Mirror of Justice

A blog dedicated to the development of Catholic legal theory.
Affiliated with the Program on Church, State & Society at Notre Dame Law School.

Wednesday, August 14, 2013

Elshtain's "Augustine and the Limits of Politics"

Michael Sean Winters has a nice post up about Jean Bethke Elshtain's Augustine and the Limits of Politics (link), a book that I've read about often, but (mea culpa!) never read, and am now resolved to read.  Winters provides, and I'm ripping off here, some powerful quotes:

False pride, pride that turns on the presumption that we are the sole and only ground of our own being; denying our birth from the body of a woman; denying our utter dependence on her and others to nurture and tend to us; denying our continuing dependence on friends and family to sustain us; denying our dependence on our Maker to guide and to shape our destinies, here and in that life in the City of God for which Augustine so ardently yearned, is, then, the name Augustine gives to a particular form of corruption and human deformation. Pridefulness denies our multiple and manifold dependencies and would have us believe that human beings can be masters of their fates, or Masters of the Universe as currently popular super-heroes are named….Every ‘proud man heeds himself, and he who pleases himself seems great to himself. But he who pleases himself pleases a fool, for he himself is a fool when he is pleasing to himself,’ Augustine writes. . . .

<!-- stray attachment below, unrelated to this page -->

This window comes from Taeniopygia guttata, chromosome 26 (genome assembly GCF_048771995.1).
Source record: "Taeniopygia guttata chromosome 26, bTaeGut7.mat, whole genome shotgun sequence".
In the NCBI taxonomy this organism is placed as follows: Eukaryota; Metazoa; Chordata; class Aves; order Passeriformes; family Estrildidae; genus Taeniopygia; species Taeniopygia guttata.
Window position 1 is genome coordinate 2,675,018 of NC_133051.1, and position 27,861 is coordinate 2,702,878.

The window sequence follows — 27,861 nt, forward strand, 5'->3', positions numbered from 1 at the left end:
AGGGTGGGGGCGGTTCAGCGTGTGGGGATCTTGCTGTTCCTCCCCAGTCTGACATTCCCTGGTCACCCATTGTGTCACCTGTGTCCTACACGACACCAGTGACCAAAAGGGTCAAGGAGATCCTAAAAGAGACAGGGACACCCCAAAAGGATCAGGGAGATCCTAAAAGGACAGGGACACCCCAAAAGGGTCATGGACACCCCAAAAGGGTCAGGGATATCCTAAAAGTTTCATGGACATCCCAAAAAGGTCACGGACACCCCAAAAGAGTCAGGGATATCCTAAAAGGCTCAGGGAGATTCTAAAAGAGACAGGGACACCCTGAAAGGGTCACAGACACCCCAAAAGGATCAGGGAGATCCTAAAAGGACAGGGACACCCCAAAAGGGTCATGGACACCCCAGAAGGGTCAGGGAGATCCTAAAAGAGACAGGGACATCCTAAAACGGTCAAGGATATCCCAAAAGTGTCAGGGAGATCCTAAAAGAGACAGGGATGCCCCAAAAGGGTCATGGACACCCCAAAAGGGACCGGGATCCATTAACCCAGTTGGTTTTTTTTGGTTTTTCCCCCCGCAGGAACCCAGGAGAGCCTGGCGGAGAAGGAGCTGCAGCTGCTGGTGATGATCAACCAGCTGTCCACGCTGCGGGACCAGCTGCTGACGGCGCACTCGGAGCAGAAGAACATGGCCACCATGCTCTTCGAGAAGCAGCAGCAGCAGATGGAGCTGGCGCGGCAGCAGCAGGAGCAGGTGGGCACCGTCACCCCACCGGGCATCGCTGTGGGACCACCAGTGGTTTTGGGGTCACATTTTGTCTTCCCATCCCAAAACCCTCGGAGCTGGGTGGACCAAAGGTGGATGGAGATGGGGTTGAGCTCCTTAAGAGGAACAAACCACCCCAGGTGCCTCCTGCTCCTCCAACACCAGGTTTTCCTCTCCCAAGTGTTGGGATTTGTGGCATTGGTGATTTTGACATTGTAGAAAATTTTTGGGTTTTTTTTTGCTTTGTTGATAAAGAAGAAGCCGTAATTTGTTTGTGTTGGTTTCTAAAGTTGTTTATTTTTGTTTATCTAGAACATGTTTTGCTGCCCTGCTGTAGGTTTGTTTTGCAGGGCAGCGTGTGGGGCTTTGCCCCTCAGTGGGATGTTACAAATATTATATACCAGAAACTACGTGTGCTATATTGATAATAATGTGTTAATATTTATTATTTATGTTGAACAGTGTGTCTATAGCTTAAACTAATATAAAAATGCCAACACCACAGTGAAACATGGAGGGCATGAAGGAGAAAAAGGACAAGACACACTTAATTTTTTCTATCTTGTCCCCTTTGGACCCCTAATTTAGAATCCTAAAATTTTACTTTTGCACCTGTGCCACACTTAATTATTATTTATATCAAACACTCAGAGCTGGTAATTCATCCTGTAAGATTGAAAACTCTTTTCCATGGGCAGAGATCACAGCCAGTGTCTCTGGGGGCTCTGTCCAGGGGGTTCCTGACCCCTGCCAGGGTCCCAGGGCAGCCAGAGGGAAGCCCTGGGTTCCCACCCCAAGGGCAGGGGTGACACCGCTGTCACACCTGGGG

. . . We moderns tend to presuppose a free-standing individual and then to posit a state that we call sovereign. What connects the individual to the state is a series of reciprocal rights and obligations. The state in the senior partner, of course, and can, if it desires, call most of the shots. The individual can proclaim rights but also has obligations. There isn’t very much in-between. We know, of course, that there is lots of other stuff, but it goes unmentioned, untheorized, if you will.

Moving through the City of God with this myth of the individual and the state in my mind, but lodged there quite insecurely because I never quite got it – this story of the self and the state, for the world was so much denser, thicker, richer, and more complex than social contract metaphors and tales of rights and obligations allowed – I took up the distinction between the household and the polis, or the private and the public, because Aristotle had put that on the agenda explicitly and because feminists were vigorously proclaiming that the ‘private was the public,’ tout court, and that didn’t seem quite right to me either.


Garnett, Rick | Permalink


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